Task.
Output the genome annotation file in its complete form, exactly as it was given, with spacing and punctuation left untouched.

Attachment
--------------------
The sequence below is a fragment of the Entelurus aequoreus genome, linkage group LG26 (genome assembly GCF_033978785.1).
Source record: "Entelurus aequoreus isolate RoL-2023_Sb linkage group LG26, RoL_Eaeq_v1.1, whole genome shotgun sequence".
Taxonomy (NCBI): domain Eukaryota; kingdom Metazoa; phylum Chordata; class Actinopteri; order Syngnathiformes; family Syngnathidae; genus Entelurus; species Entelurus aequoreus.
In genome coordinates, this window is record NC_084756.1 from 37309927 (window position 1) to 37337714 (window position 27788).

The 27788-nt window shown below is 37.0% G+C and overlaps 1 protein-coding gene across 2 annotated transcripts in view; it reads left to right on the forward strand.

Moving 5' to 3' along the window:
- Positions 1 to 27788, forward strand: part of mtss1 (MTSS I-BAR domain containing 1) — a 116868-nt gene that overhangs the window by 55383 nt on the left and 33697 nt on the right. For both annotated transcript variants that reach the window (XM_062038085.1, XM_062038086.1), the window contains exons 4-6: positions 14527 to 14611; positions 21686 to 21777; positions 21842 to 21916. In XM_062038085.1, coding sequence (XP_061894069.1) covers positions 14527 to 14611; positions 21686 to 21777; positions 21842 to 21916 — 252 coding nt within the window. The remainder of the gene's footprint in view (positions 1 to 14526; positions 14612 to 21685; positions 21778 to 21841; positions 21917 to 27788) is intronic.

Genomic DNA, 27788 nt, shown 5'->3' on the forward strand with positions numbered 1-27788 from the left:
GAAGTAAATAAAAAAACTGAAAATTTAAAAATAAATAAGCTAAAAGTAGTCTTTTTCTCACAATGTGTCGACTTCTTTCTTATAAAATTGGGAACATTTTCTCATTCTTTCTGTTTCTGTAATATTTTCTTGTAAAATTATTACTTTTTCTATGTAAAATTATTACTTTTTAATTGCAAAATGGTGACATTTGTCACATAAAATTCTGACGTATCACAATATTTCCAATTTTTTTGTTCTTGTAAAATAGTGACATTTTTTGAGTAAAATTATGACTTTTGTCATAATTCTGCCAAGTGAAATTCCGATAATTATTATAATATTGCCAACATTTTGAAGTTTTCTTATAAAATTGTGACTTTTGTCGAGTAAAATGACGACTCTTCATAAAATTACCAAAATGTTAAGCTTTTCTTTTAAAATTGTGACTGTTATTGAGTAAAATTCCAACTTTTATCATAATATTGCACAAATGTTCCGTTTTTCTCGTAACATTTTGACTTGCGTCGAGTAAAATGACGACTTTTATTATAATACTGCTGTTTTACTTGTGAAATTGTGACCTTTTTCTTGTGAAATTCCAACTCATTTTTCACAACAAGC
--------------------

The sequence below is a fragment of the Entelurus aequoreus genome, linkage group LG26 (genome assembly GCF_033978785.1).
Source record: "Entelurus aequoreus isolate RoL-2023_Sb linkage group LG26, RoL_Eaeq_v1.1, whole genome shotgun sequence".
Taxonomy (NCBI): domain Eukaryota; kingdom Metazoa; phylum Chordata; class Actinopteri; order Syngnathiformes; family Syngnathidae; genus Entelurus; species Entelurus aequoreus.
In genome coordinates, this window is record NC_084756.1 from 37309927 (window position 1) to 37337714 (window position 27788).

The 27788-nt window shown below is 37.0% G+C and overlaps 1 protein-coding gene across 2 annotated transcripts in view; it reads left to right on the forward strand.

Moving 5' to 3' along the window:
- Positions 1 to 27788, forward strand: part of mtss1 (MTSS I-BAR domain containing 1) — a 116868-nt gene that overhangs the window by 55383 nt on the left and 33697 nt on the right. For both annotated transcript variants that reach the window (XM_062038085.1, XM_062038086.1), the window contains exons 4-6: positions 14527 to 14611; positions 21686 to 21777; positions 21842 to 21916. In XM_062038085.1, coding sequence (XP_061894069.1) covers positions 14527 to 14611; positions 21686 to 21777; positions 21842 to 21916 — 252 coding nt within the window. The remainder of the gene's footprint in view (positions 1 to 14526; positions 14612 to 21685; positions 21778 to 21841; positions 21917 to 27788) is intronic.

Genomic DNA, 27788 nt, shown 5'->3' on the forward strand with positions numbered 1-27788 from the left:
GAAGTAAATAAAAAAACTGAAAATTTAAAAATAAATAAGCTAAAAGTAGTCTTTTTCTCACAATGTGTCGACTTCTTTCTTATAAAATTGGGAACATTTTCTCATTCTTTCTGTTTCTGTAATATTTTCTTGTAAAATTATTACTTTTTCTATGTAAAATTATTACTTTTTAATTGCAAAATGGTGACATTTGTCACATAAAATTCTGACGTATCACAATATTTCCAATTTTTTTGTTCTTGTAAAATAGTGACATTTTTTGAGTAAAATTATGACTTTTGTCATAATTCTGCCAAGTGAAATTCCGATAATTATTATAATATTGCCAACATTTTGAAGTTTTCTTATAAAATTGTGACTTTTGTCGAGTAAAATGACGACTCTTCATAAAATTACCAAAATGTTAAGCTTTTCTTTTAAAATTGTGACTGTTATTGAGTAAAATTCCAACTTTTATCATAATATTGCACAAATGTTCCGTTTTTCTCGTAACATTTTGACTTGCGTCGAGTAAAATGACGACTTTTATTATAATACTGCTGTTTTACTTGTGAAATTGTGACCTTTTTCTTGTGAAATTCCAACTCATTTTTCACAACAAGC